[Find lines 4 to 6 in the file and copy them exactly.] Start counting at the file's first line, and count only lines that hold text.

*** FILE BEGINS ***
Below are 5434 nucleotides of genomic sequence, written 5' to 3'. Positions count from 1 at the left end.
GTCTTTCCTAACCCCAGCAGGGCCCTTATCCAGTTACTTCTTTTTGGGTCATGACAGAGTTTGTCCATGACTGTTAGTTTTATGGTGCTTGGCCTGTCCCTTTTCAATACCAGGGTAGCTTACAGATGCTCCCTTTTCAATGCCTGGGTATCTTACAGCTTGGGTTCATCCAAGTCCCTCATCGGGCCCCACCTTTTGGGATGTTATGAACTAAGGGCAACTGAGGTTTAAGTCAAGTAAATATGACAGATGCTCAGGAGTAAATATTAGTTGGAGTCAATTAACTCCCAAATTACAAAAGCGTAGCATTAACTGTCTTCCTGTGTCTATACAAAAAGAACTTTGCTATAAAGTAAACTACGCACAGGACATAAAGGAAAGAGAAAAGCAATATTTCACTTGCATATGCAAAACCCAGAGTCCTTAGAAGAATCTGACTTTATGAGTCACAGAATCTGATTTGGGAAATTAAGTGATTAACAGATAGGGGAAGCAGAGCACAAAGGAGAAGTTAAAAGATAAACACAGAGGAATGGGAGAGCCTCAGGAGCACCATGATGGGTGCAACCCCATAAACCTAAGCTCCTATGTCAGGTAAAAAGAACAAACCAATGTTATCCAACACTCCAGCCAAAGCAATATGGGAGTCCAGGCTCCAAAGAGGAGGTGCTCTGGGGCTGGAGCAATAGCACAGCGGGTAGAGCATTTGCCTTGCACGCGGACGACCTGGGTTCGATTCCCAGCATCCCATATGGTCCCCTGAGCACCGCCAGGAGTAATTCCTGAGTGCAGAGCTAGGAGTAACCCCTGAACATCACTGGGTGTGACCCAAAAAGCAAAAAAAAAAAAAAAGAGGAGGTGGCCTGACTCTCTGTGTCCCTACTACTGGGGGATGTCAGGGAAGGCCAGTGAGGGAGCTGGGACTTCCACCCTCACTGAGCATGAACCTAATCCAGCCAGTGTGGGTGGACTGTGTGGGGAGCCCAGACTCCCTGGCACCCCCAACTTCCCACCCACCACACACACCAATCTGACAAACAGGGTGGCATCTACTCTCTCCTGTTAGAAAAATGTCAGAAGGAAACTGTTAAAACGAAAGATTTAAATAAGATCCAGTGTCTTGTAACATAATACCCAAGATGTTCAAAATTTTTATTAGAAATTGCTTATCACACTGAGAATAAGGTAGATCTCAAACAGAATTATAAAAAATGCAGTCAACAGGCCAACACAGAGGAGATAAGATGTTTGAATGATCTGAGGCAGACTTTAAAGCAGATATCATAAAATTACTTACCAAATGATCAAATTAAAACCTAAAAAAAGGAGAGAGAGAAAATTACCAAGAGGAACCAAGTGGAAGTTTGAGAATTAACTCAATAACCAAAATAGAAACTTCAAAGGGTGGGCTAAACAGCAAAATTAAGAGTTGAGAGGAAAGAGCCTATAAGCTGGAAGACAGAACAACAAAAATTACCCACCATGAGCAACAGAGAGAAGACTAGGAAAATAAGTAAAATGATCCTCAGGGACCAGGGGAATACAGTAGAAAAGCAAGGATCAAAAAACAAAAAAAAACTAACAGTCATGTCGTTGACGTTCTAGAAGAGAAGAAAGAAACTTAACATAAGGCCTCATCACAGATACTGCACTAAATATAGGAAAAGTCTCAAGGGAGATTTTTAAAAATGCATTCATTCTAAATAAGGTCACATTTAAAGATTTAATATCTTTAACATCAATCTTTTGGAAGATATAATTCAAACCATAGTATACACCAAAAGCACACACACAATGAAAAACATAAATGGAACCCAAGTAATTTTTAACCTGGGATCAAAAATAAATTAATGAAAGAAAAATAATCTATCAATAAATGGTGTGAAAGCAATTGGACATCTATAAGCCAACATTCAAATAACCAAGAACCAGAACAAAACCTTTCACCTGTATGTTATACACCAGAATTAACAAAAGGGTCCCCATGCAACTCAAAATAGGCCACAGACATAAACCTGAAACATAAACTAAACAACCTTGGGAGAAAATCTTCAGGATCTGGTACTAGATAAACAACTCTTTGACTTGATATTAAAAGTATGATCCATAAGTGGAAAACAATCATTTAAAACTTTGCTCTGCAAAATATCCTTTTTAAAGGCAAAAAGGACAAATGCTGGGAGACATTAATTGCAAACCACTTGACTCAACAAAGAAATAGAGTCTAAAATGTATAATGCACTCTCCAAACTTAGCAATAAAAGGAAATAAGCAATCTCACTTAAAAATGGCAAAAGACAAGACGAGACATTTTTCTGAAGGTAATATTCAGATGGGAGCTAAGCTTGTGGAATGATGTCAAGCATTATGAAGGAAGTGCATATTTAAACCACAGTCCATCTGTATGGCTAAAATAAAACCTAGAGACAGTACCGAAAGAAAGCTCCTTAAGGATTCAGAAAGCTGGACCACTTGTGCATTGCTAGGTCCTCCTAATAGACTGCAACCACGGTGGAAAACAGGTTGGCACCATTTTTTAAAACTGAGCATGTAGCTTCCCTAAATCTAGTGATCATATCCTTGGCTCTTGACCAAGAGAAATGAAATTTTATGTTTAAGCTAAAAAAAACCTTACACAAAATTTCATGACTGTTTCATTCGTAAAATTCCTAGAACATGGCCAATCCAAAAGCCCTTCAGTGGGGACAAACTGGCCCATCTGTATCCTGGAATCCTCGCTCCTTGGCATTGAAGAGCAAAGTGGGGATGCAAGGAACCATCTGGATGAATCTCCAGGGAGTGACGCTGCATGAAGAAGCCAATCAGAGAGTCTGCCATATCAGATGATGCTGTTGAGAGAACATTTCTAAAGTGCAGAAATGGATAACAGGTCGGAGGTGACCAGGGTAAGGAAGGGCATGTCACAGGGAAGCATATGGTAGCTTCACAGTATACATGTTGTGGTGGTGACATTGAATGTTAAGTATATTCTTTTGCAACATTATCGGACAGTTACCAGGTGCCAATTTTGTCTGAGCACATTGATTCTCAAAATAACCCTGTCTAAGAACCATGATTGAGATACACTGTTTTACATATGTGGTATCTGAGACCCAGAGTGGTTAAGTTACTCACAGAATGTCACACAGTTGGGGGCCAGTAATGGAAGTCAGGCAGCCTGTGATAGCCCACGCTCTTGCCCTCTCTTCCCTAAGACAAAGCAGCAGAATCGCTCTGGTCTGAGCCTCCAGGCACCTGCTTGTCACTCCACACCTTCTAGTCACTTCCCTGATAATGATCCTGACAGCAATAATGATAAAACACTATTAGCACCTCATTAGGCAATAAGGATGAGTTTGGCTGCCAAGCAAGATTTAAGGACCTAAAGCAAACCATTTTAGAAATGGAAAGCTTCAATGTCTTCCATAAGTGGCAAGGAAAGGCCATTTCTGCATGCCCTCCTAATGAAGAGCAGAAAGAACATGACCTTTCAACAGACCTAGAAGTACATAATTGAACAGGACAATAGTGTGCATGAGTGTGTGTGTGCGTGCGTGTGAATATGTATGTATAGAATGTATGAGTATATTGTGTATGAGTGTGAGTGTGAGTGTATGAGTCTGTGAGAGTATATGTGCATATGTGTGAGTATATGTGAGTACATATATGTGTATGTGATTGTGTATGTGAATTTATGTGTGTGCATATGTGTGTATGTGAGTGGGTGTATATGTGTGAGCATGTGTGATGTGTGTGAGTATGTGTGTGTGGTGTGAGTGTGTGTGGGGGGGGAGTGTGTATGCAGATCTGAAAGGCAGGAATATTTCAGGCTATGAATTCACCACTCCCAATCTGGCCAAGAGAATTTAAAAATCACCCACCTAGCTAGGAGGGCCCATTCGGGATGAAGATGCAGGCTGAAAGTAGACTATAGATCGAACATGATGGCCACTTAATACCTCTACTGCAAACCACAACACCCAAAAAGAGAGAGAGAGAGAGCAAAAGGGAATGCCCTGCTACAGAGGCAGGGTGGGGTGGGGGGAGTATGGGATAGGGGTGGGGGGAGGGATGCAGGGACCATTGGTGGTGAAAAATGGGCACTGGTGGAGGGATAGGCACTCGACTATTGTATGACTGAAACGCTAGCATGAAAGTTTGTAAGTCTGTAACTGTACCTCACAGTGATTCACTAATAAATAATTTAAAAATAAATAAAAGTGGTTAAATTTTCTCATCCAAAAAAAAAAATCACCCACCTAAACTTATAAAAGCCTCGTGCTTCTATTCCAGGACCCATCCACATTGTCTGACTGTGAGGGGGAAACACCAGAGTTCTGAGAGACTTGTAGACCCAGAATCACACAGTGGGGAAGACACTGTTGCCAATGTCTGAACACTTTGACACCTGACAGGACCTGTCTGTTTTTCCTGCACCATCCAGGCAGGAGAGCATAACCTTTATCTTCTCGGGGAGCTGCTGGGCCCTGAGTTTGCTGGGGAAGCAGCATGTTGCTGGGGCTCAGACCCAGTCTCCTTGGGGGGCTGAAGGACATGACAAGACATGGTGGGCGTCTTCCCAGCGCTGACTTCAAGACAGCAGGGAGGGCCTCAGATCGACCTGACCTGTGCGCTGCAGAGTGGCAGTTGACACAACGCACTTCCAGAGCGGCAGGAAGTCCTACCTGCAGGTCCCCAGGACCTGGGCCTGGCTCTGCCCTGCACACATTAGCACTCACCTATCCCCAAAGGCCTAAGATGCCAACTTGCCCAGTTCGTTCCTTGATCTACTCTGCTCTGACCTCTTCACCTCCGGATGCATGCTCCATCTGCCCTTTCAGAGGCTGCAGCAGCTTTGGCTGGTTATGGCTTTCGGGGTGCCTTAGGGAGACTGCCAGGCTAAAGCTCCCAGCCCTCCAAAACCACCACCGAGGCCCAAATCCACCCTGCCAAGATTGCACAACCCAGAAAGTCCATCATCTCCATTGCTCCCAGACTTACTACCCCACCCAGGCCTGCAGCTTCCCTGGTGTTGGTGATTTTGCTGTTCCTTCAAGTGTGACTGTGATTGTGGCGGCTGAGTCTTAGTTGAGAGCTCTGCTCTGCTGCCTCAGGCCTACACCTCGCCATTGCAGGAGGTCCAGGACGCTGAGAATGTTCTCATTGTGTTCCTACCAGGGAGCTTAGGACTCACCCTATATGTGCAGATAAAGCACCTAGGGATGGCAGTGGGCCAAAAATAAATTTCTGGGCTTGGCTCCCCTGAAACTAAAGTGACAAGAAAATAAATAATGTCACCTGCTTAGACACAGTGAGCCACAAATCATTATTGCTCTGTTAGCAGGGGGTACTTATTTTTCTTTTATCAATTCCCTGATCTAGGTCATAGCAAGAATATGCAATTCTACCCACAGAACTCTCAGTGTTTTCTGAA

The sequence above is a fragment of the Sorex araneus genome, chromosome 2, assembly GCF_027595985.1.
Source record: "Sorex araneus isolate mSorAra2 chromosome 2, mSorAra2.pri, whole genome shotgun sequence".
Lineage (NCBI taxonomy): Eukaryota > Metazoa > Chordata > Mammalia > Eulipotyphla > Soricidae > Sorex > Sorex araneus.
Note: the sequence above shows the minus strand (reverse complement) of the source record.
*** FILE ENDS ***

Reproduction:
Source record: "Sorex araneus isolate mSorAra2 chromosome 2, mSorAra2.pri, whole genome shotgun sequence".
Lineage (NCBI taxonomy): Eukaryota > Metazoa > Chordata > Mammalia > Eulipotyphla > Soricidae > Sorex > Sorex araneus.
Note: the sequence above shows the minus strand (reverse complement) of the source record.